First things first: this topic is interesting to me because one of the top villains from my main series is a psychologist. Well, that and I just happen to think it’s an interesting subject.
But the point is, I’ve been thinking. If a certain set of characters in a piece of written work are meant to be realistic, I say they should show psychological perception to some degree, and be affected by it in another. But I feel this is also relevant to humanity as a whole. How does X thing make you feel? Can you be truly honest about it without actually experiencing it? If you were to experience it, how would it affect your behaviour?
Of course, this also has to do with how characters/people build their own identities in a big way. I think those are the two big elements of the mind to take into account when practicing fiction:
1. In what degree does a character react to certain psychological stimuli?
2. How do these stimuli affect their general behaviour, and in what scale?
This might sound confusing (if you’ve never read this blog before, do us all a favour and go look at one of the other posts real quick before attempting to make sense of this. Unless you’re really clever), so I might as well try to provide some kind of sensible example. Seeing how I’ve mentioned a character from my series, using him as an example seems relevant enough. Bear with me for a minute:
The character in question is motivated by a self-imposed goal of ‘curing’ any and all people around him of their ‘simple-mindedness’, which he considers anyone in the average range of intelligence to be afflicted by. The relevancy to what I just explained comes when he is introduced to the main cast of heroes, who share a belief that is pretty much the antithesis of his own: even if not everyone has a high IQ, that does not entitle ‘smarter’ people to manipulate anyone in any way, for there is far more to humanity than just that.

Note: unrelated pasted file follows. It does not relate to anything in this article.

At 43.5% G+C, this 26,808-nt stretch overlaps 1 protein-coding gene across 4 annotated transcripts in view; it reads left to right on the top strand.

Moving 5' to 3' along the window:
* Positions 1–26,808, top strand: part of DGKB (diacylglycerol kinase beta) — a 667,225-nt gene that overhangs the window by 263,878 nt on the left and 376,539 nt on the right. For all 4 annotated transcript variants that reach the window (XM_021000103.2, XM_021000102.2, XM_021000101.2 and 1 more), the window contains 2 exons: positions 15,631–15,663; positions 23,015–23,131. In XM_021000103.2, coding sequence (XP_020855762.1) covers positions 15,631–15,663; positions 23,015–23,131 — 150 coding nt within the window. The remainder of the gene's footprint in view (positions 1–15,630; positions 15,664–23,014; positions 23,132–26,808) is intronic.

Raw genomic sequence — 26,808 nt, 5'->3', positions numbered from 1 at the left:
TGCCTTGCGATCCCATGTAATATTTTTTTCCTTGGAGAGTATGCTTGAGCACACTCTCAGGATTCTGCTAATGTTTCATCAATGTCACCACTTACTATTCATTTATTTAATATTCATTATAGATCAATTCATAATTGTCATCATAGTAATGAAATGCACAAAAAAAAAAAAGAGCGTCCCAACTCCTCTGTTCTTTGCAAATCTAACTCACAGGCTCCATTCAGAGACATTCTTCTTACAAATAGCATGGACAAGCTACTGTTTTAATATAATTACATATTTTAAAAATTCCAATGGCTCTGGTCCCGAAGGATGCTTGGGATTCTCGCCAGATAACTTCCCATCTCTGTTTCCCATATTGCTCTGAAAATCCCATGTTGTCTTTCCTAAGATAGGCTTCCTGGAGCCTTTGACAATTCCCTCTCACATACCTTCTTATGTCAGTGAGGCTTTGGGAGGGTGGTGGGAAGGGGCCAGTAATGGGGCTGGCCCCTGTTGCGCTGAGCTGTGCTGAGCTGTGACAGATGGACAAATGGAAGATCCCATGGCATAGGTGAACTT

What Noyes– that’s the villain’s name, by the way– then experiences is something I’m truly interested in explaning, since he’s far from what one would call a ‘static villain’, i.e. his character is meant to suffer something like a constant transformation as the series goes along. What happens is that Noyes falls victim to the very thing he was ignorant of in his malignant crusade, which is to say: he comes to the realisation that, with all his intellect, he has fallen into complete neglect of the other ‘great aspect’ of humanity: emotion.
Even though Noyes had been studying psychology, he had allowed himself to become alienated to that regard after being bombarded by a streak of negative emotions, and turned to a new approach towards his field which exclusively involved the more cognitive, rational processes of the brain, so when the heroes try and reintroduce him to what could be called ‘hope’, he stops dead in his tracks and begins to think about the importance of emotions once more. At first it only makes him more dangerous, but as time goes by he gains a deeper understanding of the topic that leads to a more significant transformation of his character.
This is the kind of thing I’m talking about. Did that make it any clearer, or did I just confuse the hell our of you? Shit. Well, I can’t really say I know how I would go about fixing that, so…
Man… I’ve just been out of it since I saw Tom Baker regenerate. I need to get my shit together and hopefully put up some kind of literature that actually makes sense before too much time passes.
Oh well. As something slightly more uplifting, it might interest you to know that my current NaNo outline involves a word-warring contest as an epic, climactic showdown.